Heroes of Old… and Me! Jerome’s De Viris Illustribus

While I was doing a little more digging on Polycarp, I ran across an account of him in Jerome’s De Viris Illustribus (aka On Illustrious Men). According to Jerome, Polycarp was a student of the Apostle John, which delighted me to no end. What a neat little detail! The Biblical era is so often made it’s own little self-contained thing, so when you see those moments where apostles interacted with the generations that followed, it just makes their work seem infinitely more real. They weren’t just storybook characters; they actually lived, met people, taught them, and made leaders in the early Church. Of course, it’s not undisputed. As with all ancient history, some people think it’s true, and some people think it’s false. This particular claim has some heavy hitters weighing in behind it (Tertullian, Irenaeus, Eusebius, and Jerome) and the timelines totally line up, but ancient history is always a little sketchy. There just aren’t those ironclad sources that you have today. This meme sums it up nicely:

The sources we have in this case are a little stronger than a cousin’s friend’s dream, but you get the picture. Modernity favors exactitude, whereas ancient history is full of legends. Me? I think it’s reasonable to say that Polycarp and John met. Polycarp was a notable bishop in modern Turkey that lived through the first and second centuries. John the Apostle would have been alive and in modern Greece. It makes sense that they would have interacted. Between the timeline, the geography, and the sources, it works.

But that wasn’t the only treat in De Viris Illustribus. It had a few other treasures that are worth sharing, one which is Jerome trying to determine the authorship of various Biblical books. De Viris Illustribus is basically a who’s who of people who wrote noteworthy books for the Church. Naturally, Jerome starts with the New Testament writers, which quickly leads to conversations about who wrote what. After all, how can you bring up Paul and his writings without saying what he wrote? So did Paul actually write Hebrews? Did Peter write 2 Peter? Jerome doesn’t seem to buy either. Which is kind of nice, actually. Even though Jerome isn’t 100% sure about the authorship, he still considers the books canonical and crucial for Christians. In the modern era, questions about authorship often feels like a litmus test to see if you’re really a real Christian. It’s nice to see that things aren’t always as black and white as we think. Great saints have asked questions that we might reject offhand today. Maybe we can afford to be a little gentler when such matters come up.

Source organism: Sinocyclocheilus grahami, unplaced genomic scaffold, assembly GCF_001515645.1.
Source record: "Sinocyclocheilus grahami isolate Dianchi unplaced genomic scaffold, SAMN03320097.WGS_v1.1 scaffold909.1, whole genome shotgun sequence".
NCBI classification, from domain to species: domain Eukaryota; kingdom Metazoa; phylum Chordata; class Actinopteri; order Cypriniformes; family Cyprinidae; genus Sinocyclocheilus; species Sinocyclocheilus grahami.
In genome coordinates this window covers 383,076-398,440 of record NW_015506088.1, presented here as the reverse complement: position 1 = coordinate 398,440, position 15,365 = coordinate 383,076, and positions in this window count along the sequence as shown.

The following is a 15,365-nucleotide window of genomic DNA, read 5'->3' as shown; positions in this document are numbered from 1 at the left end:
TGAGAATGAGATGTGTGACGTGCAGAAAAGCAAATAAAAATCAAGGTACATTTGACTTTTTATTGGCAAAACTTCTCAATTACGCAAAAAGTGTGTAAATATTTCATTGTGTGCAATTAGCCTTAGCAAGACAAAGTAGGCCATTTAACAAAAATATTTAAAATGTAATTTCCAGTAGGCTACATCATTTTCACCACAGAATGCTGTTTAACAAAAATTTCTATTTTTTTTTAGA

I also just appreciated the nature of the book itself. Like I said, it’s a list from a big-shot theologian saying who wrote things worth your attention in the Church world. That’s something that’s shockingly rare in the modern era! If you don’t go to seminary, you may not know who is worth reading and who isn’t. I remember being a new Christian and just kind of buying Christian books at random, hoping that they were legit. A lot of what I got wasn’t worth reading. People need to know who is worth engaging with! And Jerome doesn’t pull any punches either. This isn’t a little list of authors who are comfortable and safe. There are heretics on this list! There are non-Christians! Mind you, he tells his readers why each source is worth reading and warns them about what they are, but the point stands that he’s not just filling people up with his own ideas. He’s preparing them for a greater conversation in the world at large.

Finally, I think it’s just nice to have a list of heroes. Some of the details in here are a blast! For example, he says that James the Just prayed so often that his knees “had the hardness of camel’s knees,” (Ch. 2). He says that Ignatius of Antioch’s last words before he was martyred in the arena were “I am the grain of Christ. I am ground by the teeth of the wild beasts that I may be found the bread of the world,” (Ch. 16). Polycarp is said to have met one of the first big heretics of the Church (Marcion) while they were both trying to prosthelytize in Rome and their meeting sounds like something straight out of a movie. Marcion walks up to him and asks, “Do you know us?” Polycarp responds “I know the firstborn of the devil,” (Ch. 17). Not only are these great Christians and great thinkers, but they ooze personality. Jerome even adds himself to the list as the final person of note, which is hilarious. I’d call him out for being cocky, but since his writings have survived since the fourth century, I have to admit that he wasn’t wrong.

In any case, it was a joy finding this old list of heroes worth reading. Feel free to check it out here if you demand more, or make your own list. Share it with your fellow Christians at church! Who knows how it might help someone? But a word to the wise: probably don’t add yourself as the last person on the list.

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